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Thursday, September 16, 2010

Bible and Catechism in a year: Day 5

Genesis 5:1-6:8

I never noticed before that Chapter five opens with a reminder that we are created, male and female, in God's image.  My eyes always when straight to the long geneology of some very long lived individuals. 

The most interesting in this string is Enoch, who "walked with God."  He's the only one in the line that didn't die, but was taken by God (one of three humans to have that honor according to Catholic Tradition).  As it turns out, he is Noah's great grandfather. 

Then we get some rather poetic and cryptic verse about the sons of God and the daughters of men, and a race called the "Nephilim"  I spent the majority of my lunch hour reading up on this verse and getting some perspective.  Lots of people read into this one and come up with a lot of crazy ideas.  Though I am no scholar, the footnote seems to make pretty good sense:  "The writer, however, may be using an old story or myth to point out the progressive degradation of mankind before the Flood and to warn against the evil effects of intermarriage either of the descendants of Seth with the Kenites, or, more probably, of the Israelites with the native populations of Canaan." 

Psalm 5:

The Psalmist has a way of painting his enemies with his language.  His contrast of those who walk in the way of the Lord and those who are wicked is quite striking.  And yet, he makes clear is dependance on God:  "Lead me, O Lord, in thy righteousness because of my enemies; make thy way straight before me.

Matthew 4:

As an aside, this chapter begins with what Lino Rulli (AKA The Catholic Guy) calls "The most obvious statement in the Bible"
"And he fasted forty days and forthy nights, and afterward he was hungry"
Kidding aside, though, this is a very important bit of scripture, where Jesus is tempted by Satan in the desert. 

How beautiful it is that Jesus invokes the scripture "Man shall not live by bread alone, but by every word that proceeds from the mouth of God."  Jesus IS the Word...and I had never really considered his response here that he was foreshadowing his gift of self in the Eucharist.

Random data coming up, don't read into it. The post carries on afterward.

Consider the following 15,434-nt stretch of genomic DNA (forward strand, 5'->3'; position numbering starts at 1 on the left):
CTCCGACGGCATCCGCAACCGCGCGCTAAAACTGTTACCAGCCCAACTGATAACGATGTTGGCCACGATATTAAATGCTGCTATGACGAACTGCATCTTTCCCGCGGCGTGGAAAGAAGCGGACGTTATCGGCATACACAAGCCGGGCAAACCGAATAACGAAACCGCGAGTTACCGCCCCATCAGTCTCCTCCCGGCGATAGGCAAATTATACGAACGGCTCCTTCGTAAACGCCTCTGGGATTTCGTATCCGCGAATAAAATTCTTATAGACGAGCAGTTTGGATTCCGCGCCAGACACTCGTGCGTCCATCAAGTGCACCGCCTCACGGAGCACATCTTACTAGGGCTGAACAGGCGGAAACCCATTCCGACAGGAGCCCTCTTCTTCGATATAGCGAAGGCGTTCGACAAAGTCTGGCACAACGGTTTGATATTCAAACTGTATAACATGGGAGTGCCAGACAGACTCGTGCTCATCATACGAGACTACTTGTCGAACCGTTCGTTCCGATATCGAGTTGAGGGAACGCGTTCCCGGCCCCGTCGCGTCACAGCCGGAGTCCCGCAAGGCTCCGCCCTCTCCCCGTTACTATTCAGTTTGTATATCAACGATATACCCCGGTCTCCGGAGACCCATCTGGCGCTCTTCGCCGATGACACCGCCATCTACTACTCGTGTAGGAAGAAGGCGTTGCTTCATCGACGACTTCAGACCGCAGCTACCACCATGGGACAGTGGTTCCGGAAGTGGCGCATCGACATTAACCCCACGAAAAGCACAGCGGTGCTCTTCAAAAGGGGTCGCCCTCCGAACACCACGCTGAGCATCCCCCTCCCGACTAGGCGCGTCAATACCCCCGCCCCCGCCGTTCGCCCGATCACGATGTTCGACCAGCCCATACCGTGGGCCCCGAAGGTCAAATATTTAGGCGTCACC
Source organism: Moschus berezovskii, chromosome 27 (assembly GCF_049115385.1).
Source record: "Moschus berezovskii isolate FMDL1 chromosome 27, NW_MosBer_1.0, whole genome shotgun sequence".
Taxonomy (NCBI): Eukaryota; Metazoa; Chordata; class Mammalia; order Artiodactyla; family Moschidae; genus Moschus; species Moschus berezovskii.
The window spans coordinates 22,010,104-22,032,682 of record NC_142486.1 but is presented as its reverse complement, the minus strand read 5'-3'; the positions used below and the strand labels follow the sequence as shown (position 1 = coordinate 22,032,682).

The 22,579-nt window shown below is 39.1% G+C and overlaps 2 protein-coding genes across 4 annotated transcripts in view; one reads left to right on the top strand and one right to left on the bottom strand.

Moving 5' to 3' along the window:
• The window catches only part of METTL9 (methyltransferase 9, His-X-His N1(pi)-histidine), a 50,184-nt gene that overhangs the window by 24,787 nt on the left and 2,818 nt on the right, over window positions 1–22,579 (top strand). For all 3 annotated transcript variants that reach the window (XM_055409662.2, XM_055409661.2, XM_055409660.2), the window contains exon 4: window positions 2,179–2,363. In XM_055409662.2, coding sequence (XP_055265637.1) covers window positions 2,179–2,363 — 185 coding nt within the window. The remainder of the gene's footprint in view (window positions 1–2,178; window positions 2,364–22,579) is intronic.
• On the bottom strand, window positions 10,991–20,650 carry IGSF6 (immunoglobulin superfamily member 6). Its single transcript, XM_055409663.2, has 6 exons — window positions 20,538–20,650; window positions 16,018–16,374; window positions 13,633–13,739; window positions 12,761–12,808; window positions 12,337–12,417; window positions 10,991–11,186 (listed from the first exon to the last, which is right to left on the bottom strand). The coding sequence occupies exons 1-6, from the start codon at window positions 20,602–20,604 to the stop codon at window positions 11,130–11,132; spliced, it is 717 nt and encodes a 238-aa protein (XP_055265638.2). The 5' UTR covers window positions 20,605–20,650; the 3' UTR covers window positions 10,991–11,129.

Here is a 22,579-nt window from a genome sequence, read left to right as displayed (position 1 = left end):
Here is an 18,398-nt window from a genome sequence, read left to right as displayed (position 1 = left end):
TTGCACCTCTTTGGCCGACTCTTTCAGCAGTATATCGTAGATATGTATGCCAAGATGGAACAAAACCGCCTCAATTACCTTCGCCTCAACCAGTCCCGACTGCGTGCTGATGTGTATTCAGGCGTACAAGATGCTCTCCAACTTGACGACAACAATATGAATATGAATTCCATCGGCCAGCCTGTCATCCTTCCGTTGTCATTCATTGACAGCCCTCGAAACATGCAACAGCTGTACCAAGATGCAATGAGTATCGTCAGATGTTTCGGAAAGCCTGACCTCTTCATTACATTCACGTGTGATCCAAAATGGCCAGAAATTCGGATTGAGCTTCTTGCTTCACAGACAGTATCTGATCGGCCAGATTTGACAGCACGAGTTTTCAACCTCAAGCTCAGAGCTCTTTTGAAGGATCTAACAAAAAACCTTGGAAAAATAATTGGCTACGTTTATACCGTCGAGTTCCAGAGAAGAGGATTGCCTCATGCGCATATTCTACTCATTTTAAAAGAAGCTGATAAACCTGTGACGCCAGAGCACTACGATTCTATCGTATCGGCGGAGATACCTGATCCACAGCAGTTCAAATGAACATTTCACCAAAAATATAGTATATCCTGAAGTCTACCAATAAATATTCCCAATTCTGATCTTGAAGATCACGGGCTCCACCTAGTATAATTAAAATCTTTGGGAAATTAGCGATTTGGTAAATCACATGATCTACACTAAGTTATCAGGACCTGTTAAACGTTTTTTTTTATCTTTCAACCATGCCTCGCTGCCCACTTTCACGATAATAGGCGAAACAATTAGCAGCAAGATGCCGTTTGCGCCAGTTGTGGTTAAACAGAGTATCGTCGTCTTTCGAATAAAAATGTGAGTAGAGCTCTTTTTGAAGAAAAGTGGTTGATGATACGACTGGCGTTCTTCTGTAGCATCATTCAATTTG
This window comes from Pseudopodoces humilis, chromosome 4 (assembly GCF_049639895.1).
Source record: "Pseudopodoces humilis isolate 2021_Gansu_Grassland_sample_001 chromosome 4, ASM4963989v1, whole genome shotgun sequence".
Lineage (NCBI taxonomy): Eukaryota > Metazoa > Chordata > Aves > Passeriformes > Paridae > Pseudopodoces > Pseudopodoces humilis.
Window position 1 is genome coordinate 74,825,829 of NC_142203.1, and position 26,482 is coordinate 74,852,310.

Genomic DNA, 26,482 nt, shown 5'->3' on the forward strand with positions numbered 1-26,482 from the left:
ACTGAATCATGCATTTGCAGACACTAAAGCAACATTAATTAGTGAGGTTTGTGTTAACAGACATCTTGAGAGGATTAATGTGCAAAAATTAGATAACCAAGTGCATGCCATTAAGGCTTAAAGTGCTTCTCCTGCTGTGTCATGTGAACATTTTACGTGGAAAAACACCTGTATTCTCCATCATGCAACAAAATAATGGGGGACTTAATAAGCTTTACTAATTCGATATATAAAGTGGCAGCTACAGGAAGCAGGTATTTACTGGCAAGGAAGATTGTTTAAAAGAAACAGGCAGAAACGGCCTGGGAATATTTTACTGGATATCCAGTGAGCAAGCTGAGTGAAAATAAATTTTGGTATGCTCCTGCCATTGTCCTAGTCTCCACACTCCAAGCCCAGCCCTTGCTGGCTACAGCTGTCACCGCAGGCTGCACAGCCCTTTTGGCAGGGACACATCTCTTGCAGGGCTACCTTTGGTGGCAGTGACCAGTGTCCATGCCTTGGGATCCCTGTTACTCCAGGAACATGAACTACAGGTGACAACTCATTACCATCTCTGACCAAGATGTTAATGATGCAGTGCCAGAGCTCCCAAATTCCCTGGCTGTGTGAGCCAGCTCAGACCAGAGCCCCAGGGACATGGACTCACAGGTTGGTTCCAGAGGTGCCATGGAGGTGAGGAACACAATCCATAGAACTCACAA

When Jesus tells Satan to be gone, Satan obeys.  This isn't surprising, but it certainly tells us something important about who Jesus is.  Not only do the evil spirits submit to his commands, but the prime evil spirit as well. 

It is also lovely that the angels come and minister to him after his ordeal.

Catechism  26-30:

OK, back to the Catechism today.  We begin Part one:  Profession of Faith.  It starts with a definition of what faith is - man's response to God, and then begins unpacking our capacity for God.  Since we are darkened by sin, it is sometimes difficult for us to do what we are made to do, which is to seek God.  And yet, as Augustine points out, our hearts are restless until they rest in Him.  So many things promise us fulfillment in this world, and they all fall flat when push comes to shove. 

We are reminded that from looking at evidence of societies throughout history that man is indeed a religious being.  Almost every culture has a creation story...and almost every culture has one or more religions to go with that story.  Certainly, the search for God is something that is written on the human heart.  Outright athiesm as a popular belief is a relatively new phenomenon, and yet, even that can be viewed as a religion of sorts, typically in which the self or the society takes the place of the divine. 

Tomorrow's readings:

Genesis 6:9 - 7:24
Psalm 6
Matthew 5:1-20
Catechism 31-38

God Bless and Good Night!

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